“Quarenta e cinco mil ($45 million in Portuguese) was last year’s budget allocation. Maybe we can increase it to lima puluh juta ($50 million in Bahasa Indonesia),” someone muses. I look at my notes, an incorrigible mess of ribus (Indonesian 1000s), juta (Indonesian millions), milhões (Portuguese millions) and tokon (Tetun millions).
Timor-Leste, the youngest country in Southeast Asia has two official languages – Tetun and Portuguese – and two working languages – English and Bahasa Indonesia. Dialects are spoken across the thirteen districts ranging from Fataluku in Lautem to Makasae in Baucau.
A Timorese person can speak more languages than an average person, confusing for a listener but a testament to the versatility of this tiny nation. The language used for counting is a function of age, place and company in Timor-Leste. People slip into Bahasa Indonesia, Tetun, Portuguese or their mother tongue based on which language they were schooled in, whether the conversation is happening in the market, home or office, and if they are speaking with someone from the same district or not.
While the Timorese people certainly inspire awe for their multi-linguicism, this phenomenon has also generated a deep-seated debate on the most appropriate language for the law, schooling and business as the country balances considerations of cultural identity and practicality.
While Tetun, one of the official and indigenous languages of Timor-Leste, has its own numbers, the streets decry them as too long, too convoluted and best suited to raise the morale of malae ‘foreigners’ self-congratulating themselves on making an effort. Go to the fruit market and ask for hitunulu resin lima centavos (75 cents) worth of limes, they spot a newcomer faster than you can say hira (how much)? Shopping in Bahasa Indonesia numbers (in this case tujuh puluh lima), the language of the occupier of 24 years, is much easier and the generally accepted medium for business transactions.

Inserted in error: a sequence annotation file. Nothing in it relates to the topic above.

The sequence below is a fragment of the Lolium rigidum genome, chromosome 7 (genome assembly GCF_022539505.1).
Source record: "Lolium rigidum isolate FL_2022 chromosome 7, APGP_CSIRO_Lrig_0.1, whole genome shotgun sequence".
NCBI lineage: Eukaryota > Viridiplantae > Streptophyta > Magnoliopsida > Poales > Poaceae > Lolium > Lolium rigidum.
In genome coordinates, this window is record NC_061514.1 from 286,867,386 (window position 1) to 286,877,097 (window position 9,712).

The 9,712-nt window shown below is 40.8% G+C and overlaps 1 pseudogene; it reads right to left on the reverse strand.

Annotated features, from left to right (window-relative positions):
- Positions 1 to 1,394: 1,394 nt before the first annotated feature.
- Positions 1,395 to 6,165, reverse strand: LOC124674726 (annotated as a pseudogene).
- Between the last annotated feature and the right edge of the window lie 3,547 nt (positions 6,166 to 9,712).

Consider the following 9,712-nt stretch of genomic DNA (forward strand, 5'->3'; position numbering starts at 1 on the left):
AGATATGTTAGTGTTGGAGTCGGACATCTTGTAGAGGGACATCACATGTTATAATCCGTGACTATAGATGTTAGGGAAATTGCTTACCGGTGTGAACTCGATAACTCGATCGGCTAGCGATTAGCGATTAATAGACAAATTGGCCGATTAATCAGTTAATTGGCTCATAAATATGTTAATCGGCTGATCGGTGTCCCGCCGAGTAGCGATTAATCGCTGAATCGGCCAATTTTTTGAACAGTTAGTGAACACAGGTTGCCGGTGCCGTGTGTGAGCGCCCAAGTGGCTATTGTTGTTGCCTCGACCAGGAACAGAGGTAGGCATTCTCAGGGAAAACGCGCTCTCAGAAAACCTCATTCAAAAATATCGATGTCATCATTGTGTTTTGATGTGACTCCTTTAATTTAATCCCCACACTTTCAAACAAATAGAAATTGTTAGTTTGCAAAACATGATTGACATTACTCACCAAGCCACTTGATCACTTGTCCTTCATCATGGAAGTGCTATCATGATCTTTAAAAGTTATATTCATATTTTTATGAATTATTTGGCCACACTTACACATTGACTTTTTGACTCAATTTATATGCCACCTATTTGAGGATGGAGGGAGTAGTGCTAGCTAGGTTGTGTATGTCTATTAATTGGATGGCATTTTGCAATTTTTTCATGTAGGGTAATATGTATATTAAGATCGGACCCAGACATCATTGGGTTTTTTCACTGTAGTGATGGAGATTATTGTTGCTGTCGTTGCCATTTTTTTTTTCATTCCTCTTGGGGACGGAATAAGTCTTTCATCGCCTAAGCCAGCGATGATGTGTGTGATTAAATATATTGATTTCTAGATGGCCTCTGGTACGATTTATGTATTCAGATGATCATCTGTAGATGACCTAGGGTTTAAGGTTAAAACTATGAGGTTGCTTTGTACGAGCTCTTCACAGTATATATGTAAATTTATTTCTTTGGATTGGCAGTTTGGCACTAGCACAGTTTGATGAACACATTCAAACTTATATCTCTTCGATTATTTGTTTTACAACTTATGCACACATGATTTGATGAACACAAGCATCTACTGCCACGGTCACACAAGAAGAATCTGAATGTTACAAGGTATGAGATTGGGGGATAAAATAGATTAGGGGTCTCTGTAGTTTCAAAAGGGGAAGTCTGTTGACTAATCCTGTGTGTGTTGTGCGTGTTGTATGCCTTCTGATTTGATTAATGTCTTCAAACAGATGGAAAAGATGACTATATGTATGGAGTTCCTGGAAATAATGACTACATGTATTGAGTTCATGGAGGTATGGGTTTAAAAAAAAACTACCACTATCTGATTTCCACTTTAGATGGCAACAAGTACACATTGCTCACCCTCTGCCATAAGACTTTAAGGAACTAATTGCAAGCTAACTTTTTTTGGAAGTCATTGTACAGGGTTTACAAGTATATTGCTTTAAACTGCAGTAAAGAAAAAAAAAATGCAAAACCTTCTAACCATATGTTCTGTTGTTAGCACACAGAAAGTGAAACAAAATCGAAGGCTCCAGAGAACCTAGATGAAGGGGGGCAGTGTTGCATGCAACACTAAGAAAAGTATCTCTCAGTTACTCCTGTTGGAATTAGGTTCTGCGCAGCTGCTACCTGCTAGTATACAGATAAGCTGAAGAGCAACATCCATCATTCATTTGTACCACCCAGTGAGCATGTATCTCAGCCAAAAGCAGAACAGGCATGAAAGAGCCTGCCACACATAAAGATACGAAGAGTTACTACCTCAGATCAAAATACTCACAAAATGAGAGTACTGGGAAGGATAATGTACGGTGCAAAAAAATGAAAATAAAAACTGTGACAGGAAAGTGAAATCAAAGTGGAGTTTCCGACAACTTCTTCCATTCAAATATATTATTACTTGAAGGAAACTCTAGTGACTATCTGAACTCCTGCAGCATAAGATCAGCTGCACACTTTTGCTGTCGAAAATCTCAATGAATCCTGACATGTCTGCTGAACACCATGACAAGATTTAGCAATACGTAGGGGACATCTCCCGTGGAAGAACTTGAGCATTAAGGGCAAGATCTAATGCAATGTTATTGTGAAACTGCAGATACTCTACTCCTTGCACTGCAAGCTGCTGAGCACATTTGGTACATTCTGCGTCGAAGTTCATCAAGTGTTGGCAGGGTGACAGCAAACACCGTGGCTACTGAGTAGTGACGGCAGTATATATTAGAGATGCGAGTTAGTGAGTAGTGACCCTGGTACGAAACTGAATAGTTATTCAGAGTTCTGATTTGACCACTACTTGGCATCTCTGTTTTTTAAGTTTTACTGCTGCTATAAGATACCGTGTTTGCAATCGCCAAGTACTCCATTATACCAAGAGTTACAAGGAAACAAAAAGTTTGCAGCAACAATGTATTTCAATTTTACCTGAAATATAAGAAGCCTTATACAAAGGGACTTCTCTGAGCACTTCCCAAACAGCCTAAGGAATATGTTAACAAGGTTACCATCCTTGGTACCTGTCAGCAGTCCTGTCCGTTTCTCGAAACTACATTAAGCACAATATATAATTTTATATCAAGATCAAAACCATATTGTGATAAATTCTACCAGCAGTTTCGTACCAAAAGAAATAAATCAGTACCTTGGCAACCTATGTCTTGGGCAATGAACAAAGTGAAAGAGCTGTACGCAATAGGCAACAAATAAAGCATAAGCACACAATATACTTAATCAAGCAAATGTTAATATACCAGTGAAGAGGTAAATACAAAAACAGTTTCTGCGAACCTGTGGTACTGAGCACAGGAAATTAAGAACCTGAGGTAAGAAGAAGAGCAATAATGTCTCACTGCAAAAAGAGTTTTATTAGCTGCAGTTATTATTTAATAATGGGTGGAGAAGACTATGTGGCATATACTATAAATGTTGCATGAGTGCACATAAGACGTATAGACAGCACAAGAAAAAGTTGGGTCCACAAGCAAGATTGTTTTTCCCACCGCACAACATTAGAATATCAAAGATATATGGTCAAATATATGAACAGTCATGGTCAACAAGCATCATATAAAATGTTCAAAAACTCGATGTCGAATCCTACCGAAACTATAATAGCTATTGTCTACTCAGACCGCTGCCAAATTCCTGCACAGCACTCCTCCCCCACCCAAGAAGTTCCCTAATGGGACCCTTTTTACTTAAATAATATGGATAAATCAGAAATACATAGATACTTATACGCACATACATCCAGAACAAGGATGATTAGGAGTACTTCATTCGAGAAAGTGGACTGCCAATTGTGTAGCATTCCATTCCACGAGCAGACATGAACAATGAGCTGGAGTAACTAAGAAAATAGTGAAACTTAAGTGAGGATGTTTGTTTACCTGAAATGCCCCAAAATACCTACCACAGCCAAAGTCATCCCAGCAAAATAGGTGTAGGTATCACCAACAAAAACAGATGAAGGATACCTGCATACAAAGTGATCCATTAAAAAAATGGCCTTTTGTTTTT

In the last 500 years Timor-Leste has gone through colonisation, occupation and independence – all of these impacting language in unique ways. As an aftermath of the 1974 Carnation Revolution, Portugal decided to give up its colonies. Timor-Leste declared independence in November 1975 after more than 400 years of colonial rule but Indonesia invaded it right after in December 1975. In 2002, Timor-Leste was formally recognised by the United Nations as an independent nation.
The US dollar was adopted as state currency in 2000 under the UN Transitional Administration in East Timor, an interim civil administration and peacekeeping mission facilitating Timor-Leste’s transition to independence, in consultation with Timorese representatives. This was done as a bid to combat the problem of multiple currencies circulating in the economy, especially the Indonesian rupiah on the back of the 1997 Asian financial crisis. A lack of institutional capacity to set up independent monetary policy made the dollarisation argument stronger at the time. While the US dollar is written out in Arabic numerals (1, 2, 3, 4…), be it a state budget book or a hotel, each institution has a different take on notations.